Tuesday, June 19, 2007

Review - The Restorer

The Christian Sci-Fi and Fantasy blog tour is highlighting The Restorer by Sharon Hinck this month. You can see yesterday's post for an introduction of the book, as well as the links for my fellow tourmates. I promised that I would post my review today.

Becky commented yesterday that a slight trend was developing that the guys of the CSFF tour may be less enamoured by this book. Certainly Sharon has some good endorsements from true-blue guys like Robin Parrish, T.L. Hines, and Randy Ingermanson.

Unfortunately, my opinion is that this may be more of a ladies read.

As I said yesterday, and the author freely admits, it is hard to categorize this book. This can create problems, because people like their comfortable descriptions ("You like reading Lori Wick? Try Deeanne Gist.") Like I posted recently, what would you think if Ted Dekker wrote a prairie romance (depends if it is written in true Dekker style, I suppose)?

I applaud Sharon's creativity to do something new. Inherent in this are the risks that something may not work across the board.

The premise is intriguing: a discouraged soccer mom gets pulled into an alternate realm and finds her calling to help the people. The book is written in the classic "lit" style (mom-lit, chick-lit), which fits with Sharon's two previous books. The mom-lit style tends to be a little light-hearted, which undermines the seriousness of the situation in the alternate realm in danger of being overwhelmed by enemies.

A couple of reviewers have noted that the main character spends a lot of time whining about her situation both in the real world and in her new locale. Some of this is to be expected in such a situation, but it does get grating after a while.

I've seen a lot of praise for her world-building, but honestly I felt quite disjointed by it all. It is a bit of "science fantasy", where there are some things that are futuristic like the transports mentioned, but other aspects of life are standard fantasy (swords and such). I wasn't able to picture the world very well-it seemed the description of different areas was either sparse or not very memorable. However, the preferred drink in the alternate world, clavo? I could almost taste it, as much as it is mentioned!

To be fair, there are some nice twists in the story. The major twist I didn't see coming, and was pleasantly surprised by that development. In the middle of the story the heroine has an epiphany of a spiritual experience, and I thought it was very touching and well-written. That is one point where I really felt drawn into the whole experience of the book, and it was very enjoyable.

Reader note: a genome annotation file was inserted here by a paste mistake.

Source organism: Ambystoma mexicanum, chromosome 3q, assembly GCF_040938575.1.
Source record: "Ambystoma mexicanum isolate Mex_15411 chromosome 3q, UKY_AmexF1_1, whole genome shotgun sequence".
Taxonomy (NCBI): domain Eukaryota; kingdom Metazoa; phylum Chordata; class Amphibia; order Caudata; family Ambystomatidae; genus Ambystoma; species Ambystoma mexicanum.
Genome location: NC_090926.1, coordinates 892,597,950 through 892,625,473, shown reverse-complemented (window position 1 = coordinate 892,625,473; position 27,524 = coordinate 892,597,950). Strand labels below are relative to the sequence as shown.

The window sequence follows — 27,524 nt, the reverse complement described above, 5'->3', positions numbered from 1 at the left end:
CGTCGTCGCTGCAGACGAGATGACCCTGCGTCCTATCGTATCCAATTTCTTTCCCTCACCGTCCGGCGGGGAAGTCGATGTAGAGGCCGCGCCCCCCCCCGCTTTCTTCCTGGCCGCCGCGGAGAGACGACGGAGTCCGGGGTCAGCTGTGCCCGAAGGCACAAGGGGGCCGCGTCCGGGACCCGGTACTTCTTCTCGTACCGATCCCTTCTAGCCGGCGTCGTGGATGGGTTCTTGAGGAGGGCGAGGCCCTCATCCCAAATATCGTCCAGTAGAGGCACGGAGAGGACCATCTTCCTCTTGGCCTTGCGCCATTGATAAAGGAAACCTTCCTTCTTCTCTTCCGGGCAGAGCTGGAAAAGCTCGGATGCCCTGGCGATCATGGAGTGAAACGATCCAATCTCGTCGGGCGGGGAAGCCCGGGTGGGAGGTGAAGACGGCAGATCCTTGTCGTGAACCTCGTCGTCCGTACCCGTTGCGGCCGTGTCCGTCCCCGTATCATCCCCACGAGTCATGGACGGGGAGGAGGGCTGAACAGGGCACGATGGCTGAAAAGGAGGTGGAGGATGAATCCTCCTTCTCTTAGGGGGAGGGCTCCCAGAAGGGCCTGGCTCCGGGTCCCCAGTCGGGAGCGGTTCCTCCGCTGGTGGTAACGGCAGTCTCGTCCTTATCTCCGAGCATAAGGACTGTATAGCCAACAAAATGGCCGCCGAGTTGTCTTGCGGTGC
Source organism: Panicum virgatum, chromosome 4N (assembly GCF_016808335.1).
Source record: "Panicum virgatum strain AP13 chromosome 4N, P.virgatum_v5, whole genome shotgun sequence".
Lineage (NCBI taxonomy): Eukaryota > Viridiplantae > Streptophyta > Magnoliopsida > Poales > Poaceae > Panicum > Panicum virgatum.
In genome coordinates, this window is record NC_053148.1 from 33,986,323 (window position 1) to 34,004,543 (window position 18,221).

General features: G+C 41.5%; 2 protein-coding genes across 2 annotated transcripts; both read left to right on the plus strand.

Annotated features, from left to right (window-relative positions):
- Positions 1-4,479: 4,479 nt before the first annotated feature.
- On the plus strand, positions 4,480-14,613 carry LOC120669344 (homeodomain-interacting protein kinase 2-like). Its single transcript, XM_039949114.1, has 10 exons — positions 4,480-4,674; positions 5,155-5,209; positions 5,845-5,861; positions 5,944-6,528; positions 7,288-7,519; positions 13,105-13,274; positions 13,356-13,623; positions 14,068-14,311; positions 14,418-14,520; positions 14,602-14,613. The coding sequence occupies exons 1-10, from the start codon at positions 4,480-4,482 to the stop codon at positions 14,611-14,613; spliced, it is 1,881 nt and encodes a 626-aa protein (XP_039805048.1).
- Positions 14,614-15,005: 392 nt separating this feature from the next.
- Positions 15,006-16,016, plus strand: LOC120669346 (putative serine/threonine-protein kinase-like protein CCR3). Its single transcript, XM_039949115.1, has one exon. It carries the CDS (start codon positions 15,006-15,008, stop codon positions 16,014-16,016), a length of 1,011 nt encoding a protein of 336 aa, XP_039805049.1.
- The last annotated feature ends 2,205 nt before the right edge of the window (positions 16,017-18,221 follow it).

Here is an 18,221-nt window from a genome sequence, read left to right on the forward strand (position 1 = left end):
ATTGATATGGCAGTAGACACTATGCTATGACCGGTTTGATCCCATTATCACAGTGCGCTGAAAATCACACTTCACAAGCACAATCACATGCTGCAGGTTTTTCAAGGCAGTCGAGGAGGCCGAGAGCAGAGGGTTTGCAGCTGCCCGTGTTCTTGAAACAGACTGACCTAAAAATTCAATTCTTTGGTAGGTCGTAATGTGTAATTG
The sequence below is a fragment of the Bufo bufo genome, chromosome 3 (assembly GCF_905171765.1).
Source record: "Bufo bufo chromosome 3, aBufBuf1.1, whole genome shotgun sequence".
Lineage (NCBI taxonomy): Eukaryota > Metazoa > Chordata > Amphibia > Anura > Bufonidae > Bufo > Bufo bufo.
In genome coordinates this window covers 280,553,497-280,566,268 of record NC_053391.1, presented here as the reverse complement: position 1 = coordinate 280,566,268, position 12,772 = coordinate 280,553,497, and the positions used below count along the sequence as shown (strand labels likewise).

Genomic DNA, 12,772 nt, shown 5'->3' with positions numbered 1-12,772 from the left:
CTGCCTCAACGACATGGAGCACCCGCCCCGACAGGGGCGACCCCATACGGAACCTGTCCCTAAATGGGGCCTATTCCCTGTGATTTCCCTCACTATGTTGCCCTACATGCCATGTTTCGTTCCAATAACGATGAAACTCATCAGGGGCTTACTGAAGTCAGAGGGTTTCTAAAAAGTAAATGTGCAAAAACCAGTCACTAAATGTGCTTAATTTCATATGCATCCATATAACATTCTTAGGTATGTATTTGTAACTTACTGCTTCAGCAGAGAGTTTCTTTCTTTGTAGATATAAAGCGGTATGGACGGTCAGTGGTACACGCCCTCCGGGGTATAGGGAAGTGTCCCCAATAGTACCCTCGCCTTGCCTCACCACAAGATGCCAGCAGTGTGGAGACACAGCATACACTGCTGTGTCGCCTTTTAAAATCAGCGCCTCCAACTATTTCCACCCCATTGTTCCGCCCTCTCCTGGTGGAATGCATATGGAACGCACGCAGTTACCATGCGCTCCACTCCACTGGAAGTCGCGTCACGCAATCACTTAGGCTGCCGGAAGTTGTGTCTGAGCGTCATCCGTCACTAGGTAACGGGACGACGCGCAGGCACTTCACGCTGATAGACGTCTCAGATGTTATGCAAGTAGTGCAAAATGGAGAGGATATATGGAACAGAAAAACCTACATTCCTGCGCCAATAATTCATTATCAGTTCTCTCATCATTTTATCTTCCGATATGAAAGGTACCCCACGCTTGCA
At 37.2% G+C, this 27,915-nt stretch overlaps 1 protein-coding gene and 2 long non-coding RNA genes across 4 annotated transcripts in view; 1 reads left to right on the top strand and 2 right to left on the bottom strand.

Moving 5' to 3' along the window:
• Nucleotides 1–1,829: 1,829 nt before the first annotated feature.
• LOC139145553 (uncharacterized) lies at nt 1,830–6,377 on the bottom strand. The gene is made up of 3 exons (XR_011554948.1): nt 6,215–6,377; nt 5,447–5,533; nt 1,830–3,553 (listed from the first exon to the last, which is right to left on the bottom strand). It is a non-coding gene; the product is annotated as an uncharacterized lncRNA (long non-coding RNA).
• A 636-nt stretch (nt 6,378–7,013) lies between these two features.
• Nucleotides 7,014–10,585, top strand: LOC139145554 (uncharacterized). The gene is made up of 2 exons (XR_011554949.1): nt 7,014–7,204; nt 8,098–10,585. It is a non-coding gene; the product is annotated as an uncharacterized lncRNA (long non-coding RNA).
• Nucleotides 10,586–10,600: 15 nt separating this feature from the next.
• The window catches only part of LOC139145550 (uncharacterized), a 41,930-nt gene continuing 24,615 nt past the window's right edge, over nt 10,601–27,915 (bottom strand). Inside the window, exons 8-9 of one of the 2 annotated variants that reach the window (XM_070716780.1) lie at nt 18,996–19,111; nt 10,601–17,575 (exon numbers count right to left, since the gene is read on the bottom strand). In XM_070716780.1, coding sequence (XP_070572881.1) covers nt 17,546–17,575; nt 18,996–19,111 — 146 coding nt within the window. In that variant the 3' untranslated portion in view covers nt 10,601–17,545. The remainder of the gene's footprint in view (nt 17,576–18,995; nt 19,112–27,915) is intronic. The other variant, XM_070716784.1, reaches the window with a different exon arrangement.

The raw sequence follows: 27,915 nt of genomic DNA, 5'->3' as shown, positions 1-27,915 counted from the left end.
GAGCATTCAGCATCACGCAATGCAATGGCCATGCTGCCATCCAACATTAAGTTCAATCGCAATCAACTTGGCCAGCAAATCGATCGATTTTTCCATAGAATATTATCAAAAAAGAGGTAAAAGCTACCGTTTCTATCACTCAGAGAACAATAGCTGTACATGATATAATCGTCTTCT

But overall, it was more of a chore to read this book for the review. I think the idea was clever and had a lot of potential, but in my opinion it falls apart in the voice and world-building aspects and never really gets me to a point of investing in the book or characters. This is just my opinion-many of the reviewers this time site what I've just said as strengths of the book. So tomorrow I'll pull together a few of the reviews from the tour to give y'all a fair picture of The Restorer.


  1. Good points, and as a male, I have to say that I agree with you ultimately on what you see as the novel's weaknesses.

    It's odd, isn't it, how we can get so many varied opinions?

    Perhaps The Restorer is a success after all.

  2. Sorry, Jason, I'm disagreeing with you again (is this the SECOND whole time??? Hahah). I think there is a very strong voice here. Susan Mitchell is a unique person, sees the new world through her mom-eyes and forces the reader to see it the same way.

    Sparse description? Maybe that's a matter of taste. I don't like long description passages cluttering up the story, not when it doesn't really matter.

    I hadn't picked up on the repetition of clavo. That's another interesting point.

    I'm filing all this info away and looking hard at my own work with these things in mind!


  3. Becky,

    *gasp* I'm shocked!

    Anyway, maybe a clarification is in order. Not to argue, for sure. I would agree that the particular voice is strong. Susan stays in character and you don't lose sight of that. I just didn't get into the voice. It didn't really entice me to follow Susan on her adventure.

    As far as the world-building, I think I chose saying sparse description because I never got a feel for the world. I don't have to have the "long description passages" as long as I enter the fictive world. I mentioned clavo because that was one thing I got a really good picture of!

    I'm not sorry I read the book, just it wasn't the most entertaining of the year for me. I agree that it is all worthwhile for helping us learn more about fiction. Seeing others' reactions, even if we don't agree, helps us to be aware in our own work (hopefully...)